Speaker Carl Heastie and Health Committee Chair Richard N. Gottfried today announced the Assembly State Fiscal Year (SFY) 2022-23 Budget would make critical health investments that protect vulnerable individuals, including undocumented immigrants, pregnant and postpartum women, children and elderly and disabled New Yorkers.
“The Assembly Majority has always been committed to ensuring that every New Yorker has access to quality health care,” said Speaker Heastie. “Our spending plan reflects that commitment by ensuring that our most vulnerable populations have access to care, and our health care systems are equipped to provide it.”
“Health care is a human right and the Assembly Majority has long fought to strengthen New York's health care system and improve patient care,” said Assemblymember Gottfried. “The Assembly's budget makes new investments in health care coverage and delivery including 'Fair Pay for Home Care' to provide financial security and dignity to the home care workforce; 'Coverage for All' to offer health coverage to New Yorkers regardless of immigration status; and significant new hospital investments to ensure the future of our safety net providers. This is the most progressive, forward-thinking budget in my 35 years as Health Committee Chair and I look forward to working with our partners in the Senate and Executive to get it done.”
The Assembly Budget includes a new $345 million appropriation to include coverage for undocumented immigrants under the Essential Plan. The state’s Essential Plan provides comprehensive benefits with no monthly premium and very low-cost sharing to income qualifying New Yorkers.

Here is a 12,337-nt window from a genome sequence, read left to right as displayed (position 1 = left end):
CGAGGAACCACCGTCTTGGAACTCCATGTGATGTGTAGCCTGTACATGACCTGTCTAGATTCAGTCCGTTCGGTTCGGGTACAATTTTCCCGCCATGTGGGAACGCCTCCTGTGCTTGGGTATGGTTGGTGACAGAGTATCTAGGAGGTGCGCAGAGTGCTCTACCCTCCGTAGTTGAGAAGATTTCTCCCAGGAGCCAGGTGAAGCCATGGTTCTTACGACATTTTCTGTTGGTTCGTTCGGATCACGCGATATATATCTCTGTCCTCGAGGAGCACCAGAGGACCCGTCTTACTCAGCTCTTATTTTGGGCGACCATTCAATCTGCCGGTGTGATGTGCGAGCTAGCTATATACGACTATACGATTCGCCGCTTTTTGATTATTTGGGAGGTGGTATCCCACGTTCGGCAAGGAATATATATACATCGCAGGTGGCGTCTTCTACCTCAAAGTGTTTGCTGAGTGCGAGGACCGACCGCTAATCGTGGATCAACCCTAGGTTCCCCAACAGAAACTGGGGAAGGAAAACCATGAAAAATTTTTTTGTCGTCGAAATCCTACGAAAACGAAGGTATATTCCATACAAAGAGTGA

The plan also eliminates the Medicaid resources test and increases the eligibility limit to 138 percent of the Federal Poverty Level for seniors and individuals with disabilities. It also restores a 1.5 percent cut to Medicaid fee for service rates and increases Medicaid rates of payment across the board by one percent.
Investments in children included in the Assembly Budget would expand coverage of behavioral health services under the Child Health Plus Program and eliminate premiums for the lowest income bracket. The proposal also invests $3.82 million to restore funding for school based health centers and $45 million to increase Early Intervention rates by 11 percent.
The budget also provides an additional $1 billion for safety net ($750 million) and major public ($250,000) hospitals.
The proposal prioritizes the health and wellness of pregnant women and new mothers by investing $1.5 million to restore funding for the Nurse-Family Partnership program. The budget would also expand prenatal and postpartum care and services under the Medicaid program and expand postpartum Medicaid coverage to one year following a pregnancy, regardless of immigration status. Under the Essential Plan, cost sharing would be prohibited for individuals for one year postpartum.
To address staffing shortages and incentivize individuals to join the health care workforce, the Assembly’s plan expands the governor’s proposal to establish the Nurses Across New York student loan repayment program for nurses who agree to work in underserved areas for three consecutive years. It would expand the types of locations and the categories of nurses that will be eligible for the program. Additionally, the proposed budget would enact Fair Pay for Home Care, which would establish a minimum wage for home care workers at 150 percent of the regional minimum wage.
Other health investments include $41.2 million to reject the executive’s proposal to eliminate Prescriber Prevails, $5 million for municipal ambulance services, $375,000 to reestablish the Adult Cystic Fibrosis Assistance Program, and $333,000 to study incidences of leukemia in many 9/11 first responders at the Albert Einstein College of Medicine.